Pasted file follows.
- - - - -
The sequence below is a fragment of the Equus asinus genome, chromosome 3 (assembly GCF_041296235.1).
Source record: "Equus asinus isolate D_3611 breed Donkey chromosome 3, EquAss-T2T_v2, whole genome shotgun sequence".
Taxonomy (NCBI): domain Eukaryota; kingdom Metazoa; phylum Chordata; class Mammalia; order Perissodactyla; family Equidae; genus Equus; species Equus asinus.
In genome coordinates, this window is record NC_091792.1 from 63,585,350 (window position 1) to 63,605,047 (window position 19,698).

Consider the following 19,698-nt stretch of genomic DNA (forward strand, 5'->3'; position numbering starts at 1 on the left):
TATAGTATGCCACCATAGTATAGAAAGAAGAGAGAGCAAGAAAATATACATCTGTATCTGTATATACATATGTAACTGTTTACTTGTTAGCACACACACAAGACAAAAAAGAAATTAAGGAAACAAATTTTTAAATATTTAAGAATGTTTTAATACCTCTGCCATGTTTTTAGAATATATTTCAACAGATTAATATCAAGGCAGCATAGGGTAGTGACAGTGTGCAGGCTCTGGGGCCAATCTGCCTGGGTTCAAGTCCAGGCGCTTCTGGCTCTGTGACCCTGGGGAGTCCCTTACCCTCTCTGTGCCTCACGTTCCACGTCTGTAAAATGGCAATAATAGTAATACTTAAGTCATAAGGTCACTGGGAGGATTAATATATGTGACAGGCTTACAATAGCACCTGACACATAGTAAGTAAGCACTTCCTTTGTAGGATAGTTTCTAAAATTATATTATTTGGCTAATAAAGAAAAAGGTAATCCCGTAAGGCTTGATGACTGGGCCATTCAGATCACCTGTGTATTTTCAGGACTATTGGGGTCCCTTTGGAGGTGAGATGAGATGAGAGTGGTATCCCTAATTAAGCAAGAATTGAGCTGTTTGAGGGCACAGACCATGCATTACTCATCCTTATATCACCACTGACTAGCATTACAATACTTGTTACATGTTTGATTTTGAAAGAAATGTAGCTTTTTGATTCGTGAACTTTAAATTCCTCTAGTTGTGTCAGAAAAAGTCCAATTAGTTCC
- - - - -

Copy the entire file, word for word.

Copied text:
The sequence below is a fragment of the Equus asinus genome, chromosome 3 (assembly GCF_041296235.1).
Source record: "Equus asinus isolate D_3611 breed Donkey chromosome 3, EquAss-T2T_v2, whole genome shotgun sequence".
Taxonomy (NCBI): domain Eukaryota; kingdom Metazoa; phylum Chordata; class Mammalia; order Perissodactyla; family Equidae; genus Equus; species Equus asinus.
In genome coordinates, this window is record NC_091792.1 from 63,585,350 (window position 1) to 63,605,047 (window position 19,698).

Consider the following 19,698-nt stretch of genomic DNA (forward strand, 5'->3'; position numbering starts at 1 on the left):
TATAGTATGCCACCATAGTATAGAAAGAAGAGAGAGCAAGAAAATATACATCTGTATCTGTATATACATATGTAACTGTTTACTTGTTAGCACACACACAAGACAAAAAAGAAATTAAGGAAACAAATTTTTAAATATTTAAGAATGTTTTAATACCTCTGCCATGTTTTTAGAATATATTTCAACAGATTAATATCAAGGCAGCATAGGGTAGTGACAGTGTGCAGGCTCTGGGGCCAATCTGCCTGGGTTCAAGTCCAGGCGCTTCTGGCTCTGTGACCCTGGGGAGTCCCTTACCCTCTCTGTGCCTCACGTTCCACGTCTGTAAAATGGCAATAATAGTAATACTTAAGTCATAAGGTCACTGGGAGGATTAATATATGTGACAGGCTTACAATAGCACCTGACACATAGTAAGTAAGCACTTCCTTTGTAGGATAGTTTCTAAAATTATATTATTTGGCTAATAAAGAAAAAGGTAATCCCGTAAGGCTTGATGACTGGGCCATTCAGATCACCTGTGTATTTTCAGGACTATTGGGGTCCCTTTGGAGGTGAGATGAGATGAGAGTGGTATCCCTAATTAAGCAAGAATTGAGCTGTTTGAGGGCACAGACCATGCATTACTCATCCTTATATCACCACTGACTAGCATTACAATACTTGTTACATGTTTGATTTTGAAAGAAATGTAGCTTTTTGATTCGTGAACTTTAAATTCCTCTAGTTGTGTCAGAAAAAGTCCAATTAGTTCC